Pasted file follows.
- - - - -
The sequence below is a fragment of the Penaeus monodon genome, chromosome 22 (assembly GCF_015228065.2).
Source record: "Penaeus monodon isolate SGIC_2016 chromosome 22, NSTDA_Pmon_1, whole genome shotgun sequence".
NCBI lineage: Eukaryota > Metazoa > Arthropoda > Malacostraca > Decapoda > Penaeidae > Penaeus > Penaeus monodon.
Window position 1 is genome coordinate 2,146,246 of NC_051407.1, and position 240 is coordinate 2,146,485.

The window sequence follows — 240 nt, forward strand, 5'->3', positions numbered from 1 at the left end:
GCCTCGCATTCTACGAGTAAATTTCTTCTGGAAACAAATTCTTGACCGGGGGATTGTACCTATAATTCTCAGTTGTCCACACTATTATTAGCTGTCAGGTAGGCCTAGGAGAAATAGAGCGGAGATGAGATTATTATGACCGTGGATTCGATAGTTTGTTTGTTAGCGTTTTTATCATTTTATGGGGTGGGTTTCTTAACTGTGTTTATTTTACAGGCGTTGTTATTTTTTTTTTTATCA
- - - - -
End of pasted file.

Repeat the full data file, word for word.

The sequence below is a fragment of the Penaeus monodon genome, chromosome 22 (assembly GCF_015228065.2).
Source record: "Penaeus monodon isolate SGIC_2016 chromosome 22, NSTDA_Pmon_1, whole genome shotgun sequence".
NCBI lineage: Eukaryota > Metazoa > Arthropoda > Malacostraca > Decapoda > Penaeidae > Penaeus > Penaeus monodon.
Window position 1 is genome coordinate 2,146,246 of NC_051407.1, and position 240 is coordinate 2,146,485.

The window sequence follows — 240 nt, forward strand, 5'->3', positions numbered from 1 at the left end:
GCCTCGCATTCTACGAGTAAATTTCTTCTGGAAACAAATTCTTGACCGGGGGATTGTACCTATAATTCTCAGTTGTCCACACTATTATTAGCTGTCAGGTAGGCCTAGGAGAAATAGAGCGGAGATGAGATTATTATGACCGTGGATTCGATAGTTTGTTTGTTAGCGTTTTTATCATTTTATGGGGTGGGTTTCTTAACTGTGTTTATTTTACAGGCGTTGTTATTTTTTTTTTTATCA